Friday, February 20, 2009

Erev Shabbos #11- Conversationalism

Ever noticed what we converse about?
I once heard that old saying-
Small people talk about others
Medium people talk about things
Great people talk about ideas

I never was totally sure about it- as most conversations tend to generalize about all three, but it is true that the more a person talks about others, the worse the conversation tends to be. The Chofetz Chaim was once approached by someone who asked him how it was possible to have a conversation free of Loshon Hara (derogatory speech about others). "I mean, what is there to talk about?!" R' Yisrael Meir Kagan shook his head, and asked, "You mean that you can't find a single thing to talk about except about others? That's very sad."

I've found that conversation, unless you have decided to get into an intellectual debate with someone, usually focuses around what you've been doing lately. For those in school, it's their finals and tests. For those who are married, it's Shabbos preparations, or timing of graduate school classes. For those who are parents, it's their child's latest antics. And so it continues. (These are all examples. Please don't read into them.)

I happen to enjoy the intellectual debate type of conversations, but there are very few people in this world who are interested in conducting one with me. I mean, how many people are interested in debating Nosson Slifkin's view of the universe and the perspective of the Rabbanim involved, or the fact that entropy figures in an excellent Ramban in Bereshis....
And particle physics- well, I can't discuss that with most anyway. Oh well.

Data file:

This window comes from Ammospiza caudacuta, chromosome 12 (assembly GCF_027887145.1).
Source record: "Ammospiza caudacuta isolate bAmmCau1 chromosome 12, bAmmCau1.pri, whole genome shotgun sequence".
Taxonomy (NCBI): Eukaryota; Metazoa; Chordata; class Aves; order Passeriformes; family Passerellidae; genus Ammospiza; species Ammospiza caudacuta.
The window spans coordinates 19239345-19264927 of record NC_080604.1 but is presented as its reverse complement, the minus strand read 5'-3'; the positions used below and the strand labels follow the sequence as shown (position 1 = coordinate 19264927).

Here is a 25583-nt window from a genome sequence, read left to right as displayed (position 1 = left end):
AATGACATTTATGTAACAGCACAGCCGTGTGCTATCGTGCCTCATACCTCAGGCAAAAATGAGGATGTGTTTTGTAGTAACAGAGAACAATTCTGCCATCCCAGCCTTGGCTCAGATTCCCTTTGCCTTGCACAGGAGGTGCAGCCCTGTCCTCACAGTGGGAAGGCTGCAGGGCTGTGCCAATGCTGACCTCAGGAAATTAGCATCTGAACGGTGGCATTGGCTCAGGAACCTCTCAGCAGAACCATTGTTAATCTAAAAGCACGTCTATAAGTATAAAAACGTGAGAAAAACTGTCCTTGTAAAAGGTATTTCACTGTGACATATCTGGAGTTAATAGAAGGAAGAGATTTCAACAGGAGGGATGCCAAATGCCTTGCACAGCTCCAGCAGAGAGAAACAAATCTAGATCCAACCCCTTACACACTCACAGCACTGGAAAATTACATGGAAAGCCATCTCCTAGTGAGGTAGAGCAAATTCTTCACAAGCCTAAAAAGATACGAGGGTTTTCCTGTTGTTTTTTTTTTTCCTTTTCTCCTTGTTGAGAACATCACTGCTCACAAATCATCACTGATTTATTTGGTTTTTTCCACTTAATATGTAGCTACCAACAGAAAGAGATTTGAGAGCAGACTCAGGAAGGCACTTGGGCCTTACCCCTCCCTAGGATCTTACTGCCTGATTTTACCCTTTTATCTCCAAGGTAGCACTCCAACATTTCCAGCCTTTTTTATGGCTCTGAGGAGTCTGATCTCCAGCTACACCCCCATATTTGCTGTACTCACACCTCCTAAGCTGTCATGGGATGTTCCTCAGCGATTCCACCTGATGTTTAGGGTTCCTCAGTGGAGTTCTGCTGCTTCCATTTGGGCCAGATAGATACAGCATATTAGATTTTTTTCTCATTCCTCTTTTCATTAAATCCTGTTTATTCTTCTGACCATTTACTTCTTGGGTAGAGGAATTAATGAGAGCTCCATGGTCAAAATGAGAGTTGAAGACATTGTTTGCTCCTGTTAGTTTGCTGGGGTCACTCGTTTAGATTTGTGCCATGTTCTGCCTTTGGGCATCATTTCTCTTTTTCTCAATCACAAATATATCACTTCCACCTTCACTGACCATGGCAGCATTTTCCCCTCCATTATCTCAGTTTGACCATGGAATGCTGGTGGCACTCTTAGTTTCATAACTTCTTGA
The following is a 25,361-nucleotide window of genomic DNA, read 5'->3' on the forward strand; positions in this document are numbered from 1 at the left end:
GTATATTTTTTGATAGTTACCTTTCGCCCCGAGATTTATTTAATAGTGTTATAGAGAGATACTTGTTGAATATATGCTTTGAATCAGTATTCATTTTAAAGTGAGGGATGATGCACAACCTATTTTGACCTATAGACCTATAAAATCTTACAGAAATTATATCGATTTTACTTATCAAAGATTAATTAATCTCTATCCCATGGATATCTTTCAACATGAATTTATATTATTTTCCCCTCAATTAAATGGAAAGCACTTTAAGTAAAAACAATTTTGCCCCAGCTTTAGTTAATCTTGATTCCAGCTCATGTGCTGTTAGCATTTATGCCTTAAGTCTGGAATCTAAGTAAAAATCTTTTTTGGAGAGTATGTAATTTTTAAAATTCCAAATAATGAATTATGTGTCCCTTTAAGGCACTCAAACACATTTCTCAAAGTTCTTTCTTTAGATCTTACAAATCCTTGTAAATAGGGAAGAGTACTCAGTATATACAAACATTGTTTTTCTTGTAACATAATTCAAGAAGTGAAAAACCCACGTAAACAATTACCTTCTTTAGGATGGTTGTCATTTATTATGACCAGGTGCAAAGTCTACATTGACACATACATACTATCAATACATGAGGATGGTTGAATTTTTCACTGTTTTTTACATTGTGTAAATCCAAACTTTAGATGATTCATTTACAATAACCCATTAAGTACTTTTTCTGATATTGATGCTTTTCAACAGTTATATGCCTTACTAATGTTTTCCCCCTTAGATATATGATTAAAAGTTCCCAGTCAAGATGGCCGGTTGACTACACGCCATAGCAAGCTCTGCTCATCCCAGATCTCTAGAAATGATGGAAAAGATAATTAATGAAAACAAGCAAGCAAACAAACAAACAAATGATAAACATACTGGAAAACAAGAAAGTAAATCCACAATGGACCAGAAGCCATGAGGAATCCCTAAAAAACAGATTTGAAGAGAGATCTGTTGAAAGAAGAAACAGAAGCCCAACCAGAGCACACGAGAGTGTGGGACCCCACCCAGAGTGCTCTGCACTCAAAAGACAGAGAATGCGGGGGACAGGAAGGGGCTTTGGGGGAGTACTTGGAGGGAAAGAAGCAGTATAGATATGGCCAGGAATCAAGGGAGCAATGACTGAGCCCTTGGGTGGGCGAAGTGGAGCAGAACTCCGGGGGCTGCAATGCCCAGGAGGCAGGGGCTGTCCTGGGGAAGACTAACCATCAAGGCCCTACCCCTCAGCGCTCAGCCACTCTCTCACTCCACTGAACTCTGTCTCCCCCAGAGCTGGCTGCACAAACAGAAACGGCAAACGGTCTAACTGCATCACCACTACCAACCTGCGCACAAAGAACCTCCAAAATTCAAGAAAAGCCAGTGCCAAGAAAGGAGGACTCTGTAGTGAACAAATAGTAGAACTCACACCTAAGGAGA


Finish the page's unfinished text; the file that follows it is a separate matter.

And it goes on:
So my conversations tend to range along the lines of most of the other stuff. And, people are content by this.

On Shabbos- my table abounds with conversation. In my parents' home, it used to revolve around the parsha. My parents would make it a point to read the entire parsha in English straight from Artscroll on Friday night, whether or not everyone had learnt it already. And when I say read, I mean every word. People were encouraged to chime in with Divrei Torah at appropriate intervals. At my table, conversation can range from all sides of the spectrum. But, discussion of Torah does remain paramount.

I think that's an important idea in conversation. All the week, at the table, we discuss the commonplace things. But on Shabbos- conversation should have some measure of Kedusha, holiness, in it. It doesn't matter if you read straight from Rabbi Dr. Abraham Twerski's Parsha Points, or you interweave your own Devar Torah from the sources you've learnt. It doesn't even have to go with the parsha of the week. But there should be something there.

Something more than straight old conversation for conversations' sake.
Gut Shabbos Everyone!


corner point said...

Hmm...I'd like to have a conversation with you.

How about the function of existentialism in avodas Hashem?

Or the differences in relative perception of the world?

Or on thinking vs. not thinking(and yes, I have discussed this many times and still not tired of it!)?

I love a good debate. Too bad so few people are willing to plumb the depths with me...

oh well

nmf #7 said...

CP- me too! I love your blog, and would love to discuss...
It's funny, existentialism has actually been debated between me and Mr. NMF- the Shabbos before we got engaged- and he brought some great Nefesh HaChaim sources for it.
Relative perception? Well, it's all relative :)
And, thinking can only be discussed with someone who thinks about things, therefore, some people are just not interested.

It is hard to find a good conversation.